Mike Donovan


The City of Coronado has pursued talks on the relinquishment of SR 282 and SR 75, and it looks like those will be coming to a successful close in the near future. What changes in the Orange Avenue corridor do you see as viable given local control of the environment?


The City of Coronado SR 75 and 282 Relinquishment bill, SB 479, passed unanimously in the State Assembly in late August, and was forwarded to the State Senate for their vote. Although there was strong support from our State Representatives in both the Assembly and Senate, the bill did not reach the Senate floor for a vote prior to the legislative deadline of midnight, Aug. 31, due to procedural activities having nothing to do with our bill.

So, it did not pass, as expected. There is still strong support for the bill and it is still expected to pass once brought up again to the State Senate. The main question now is the timing, which will be worked out by the State Legislature over the next couple of months.

Once approved, Coronado will have local control over Third and Fourth Streets, Alameda Boulevard between Third and Fourth Streets, Orange Avenue south of Second Street and all of the Strand. While the City will have liability responsibility for these roads and highways, we will be able to better manage them to Coronado standards of maintenance and community integration and usage.

Having local control over the Orange Avenue corridor will allow us to do things that were, practically speaking, unattainable through Caltrans, not necessarily because they were bad ideas, but because they were out of the typical Caltrans modus operandi, requiring special review and approval from an agency with limited time and resources.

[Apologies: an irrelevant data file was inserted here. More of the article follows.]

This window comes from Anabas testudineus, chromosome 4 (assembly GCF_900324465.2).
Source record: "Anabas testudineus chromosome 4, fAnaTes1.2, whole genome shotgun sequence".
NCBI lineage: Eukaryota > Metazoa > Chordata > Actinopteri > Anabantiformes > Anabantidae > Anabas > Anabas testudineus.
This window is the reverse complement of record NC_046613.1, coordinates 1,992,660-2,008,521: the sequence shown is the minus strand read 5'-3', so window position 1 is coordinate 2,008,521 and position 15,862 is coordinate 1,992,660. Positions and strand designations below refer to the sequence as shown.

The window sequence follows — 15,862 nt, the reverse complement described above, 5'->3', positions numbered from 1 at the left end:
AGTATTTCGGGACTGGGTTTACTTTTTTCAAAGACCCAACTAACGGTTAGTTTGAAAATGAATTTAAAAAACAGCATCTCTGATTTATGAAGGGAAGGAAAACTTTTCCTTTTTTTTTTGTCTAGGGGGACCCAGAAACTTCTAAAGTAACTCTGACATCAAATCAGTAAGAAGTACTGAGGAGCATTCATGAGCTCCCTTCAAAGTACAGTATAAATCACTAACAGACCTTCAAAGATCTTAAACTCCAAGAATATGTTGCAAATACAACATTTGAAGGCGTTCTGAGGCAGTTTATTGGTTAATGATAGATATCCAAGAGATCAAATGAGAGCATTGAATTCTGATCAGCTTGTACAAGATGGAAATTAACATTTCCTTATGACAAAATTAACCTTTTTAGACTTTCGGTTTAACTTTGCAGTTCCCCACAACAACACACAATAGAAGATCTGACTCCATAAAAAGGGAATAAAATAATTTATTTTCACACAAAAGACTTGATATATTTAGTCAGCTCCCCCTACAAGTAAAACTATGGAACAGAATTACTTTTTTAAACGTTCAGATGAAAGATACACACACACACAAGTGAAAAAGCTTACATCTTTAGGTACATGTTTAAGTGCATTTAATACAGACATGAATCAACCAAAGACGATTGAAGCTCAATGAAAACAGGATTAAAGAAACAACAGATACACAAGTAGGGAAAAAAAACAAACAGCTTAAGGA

Some of the things we can now consider for our business district include the implementation of traffic calming measures to improve pedestrian, bicycle, and traffic safety. We can improve the aesthetics of our downtown by developing and implementing an overall plan for a consistent look for things such as lighting, benches, landscaping, etc., which we can now accomplish without the need for Caltrans approval.

We can also look at more and better uses of outdoor spaces such as outdoor dining. There may be opportunities to create small “pocket parks,” parklets, or areas like Adella Plaza, at the northeast corner of the intersection of Adella and Orange Avenues.

These are some thoughts from one person, but going forward I would advocate for having some of our non-profit organizations, such as Coronado MainStreet, Coronado Chamber of Commerce, and the Coronado Historical Association as examples, to weigh in with their thoughts and ideas. In addition, it would be a good idea to have some public forums and surveys to get input from as many residents as possible.

With this positive shift to local control, we have a great opportunity to improve the look and feel of our downtown area and we should get as much feedback from those most affected as possible to ensure full enjoyment by the public.

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